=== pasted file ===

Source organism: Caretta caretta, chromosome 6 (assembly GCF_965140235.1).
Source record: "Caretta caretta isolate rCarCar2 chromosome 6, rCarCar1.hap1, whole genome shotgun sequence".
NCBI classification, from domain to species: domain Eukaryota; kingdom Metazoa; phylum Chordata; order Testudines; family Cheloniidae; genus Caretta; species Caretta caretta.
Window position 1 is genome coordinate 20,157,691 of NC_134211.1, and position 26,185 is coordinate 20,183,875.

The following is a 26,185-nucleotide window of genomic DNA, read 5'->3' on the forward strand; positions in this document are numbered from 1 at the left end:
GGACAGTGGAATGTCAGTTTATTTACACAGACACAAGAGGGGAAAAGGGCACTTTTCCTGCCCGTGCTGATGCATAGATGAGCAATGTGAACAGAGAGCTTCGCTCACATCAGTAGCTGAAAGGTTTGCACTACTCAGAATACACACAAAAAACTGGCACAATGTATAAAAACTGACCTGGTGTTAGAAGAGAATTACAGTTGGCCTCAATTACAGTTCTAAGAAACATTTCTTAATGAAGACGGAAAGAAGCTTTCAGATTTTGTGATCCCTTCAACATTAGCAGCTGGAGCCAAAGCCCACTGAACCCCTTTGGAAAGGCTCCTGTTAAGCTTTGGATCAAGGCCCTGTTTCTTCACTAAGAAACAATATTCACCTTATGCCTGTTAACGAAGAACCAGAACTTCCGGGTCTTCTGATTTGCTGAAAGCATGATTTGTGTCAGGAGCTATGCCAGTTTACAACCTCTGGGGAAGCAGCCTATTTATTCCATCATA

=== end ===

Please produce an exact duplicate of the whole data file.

Source organism: Caretta caretta, chromosome 6 (assembly GCF_965140235.1).
Source record: "Caretta caretta isolate rCarCar2 chromosome 6, rCarCar1.hap1, whole genome shotgun sequence".
NCBI classification, from domain to species: domain Eukaryota; kingdom Metazoa; phylum Chordata; order Testudines; family Cheloniidae; genus Caretta; species Caretta caretta.
Window position 1 is genome coordinate 20,157,691 of NC_134211.1, and position 26,185 is coordinate 20,183,875.

The following is a 26,185-nucleotide window of genomic DNA, read 5'->3' on the forward strand; positions in this document are numbered from 1 at the left end:
GGACAGTGGAATGTCAGTTTATTTACACAGACACAAGAGGGGAAAAGGGCACTTTTCCTGCCCGTGCTGATGCATAGATGAGCAATGTGAACAGAGAGCTTCGCTCACATCAGTAGCTGAAAGGTTTGCACTACTCAGAATACACACAAAAAACTGGCACAATGTATAAAAACTGACCTGGTGTTAGAAGAGAATTACAGTTGGCCTCAATTACAGTTCTAAGAAACATTTCTTAATGAAGACGGAAAGAAGCTTTCAGATTTTGTGATCCCTTCAACATTAGCAGCTGGAGCCAAAGCCCACTGAACCCCTTTGGAAAGGCTCCTGTTAAGCTTTGGATCAAGGCCCTGTTTCTTCACTAAGAAACAATATTCACCTTATGCCTGTTAACGAAGAACCAGAACTTCCGGGTCTTCTGATTTGCTGAAAGCATGATTTGTGTCAGGAGCTATGCCAGTTTACAACCTCTGGGGAAGCAGCCTATTTATTCCATCATA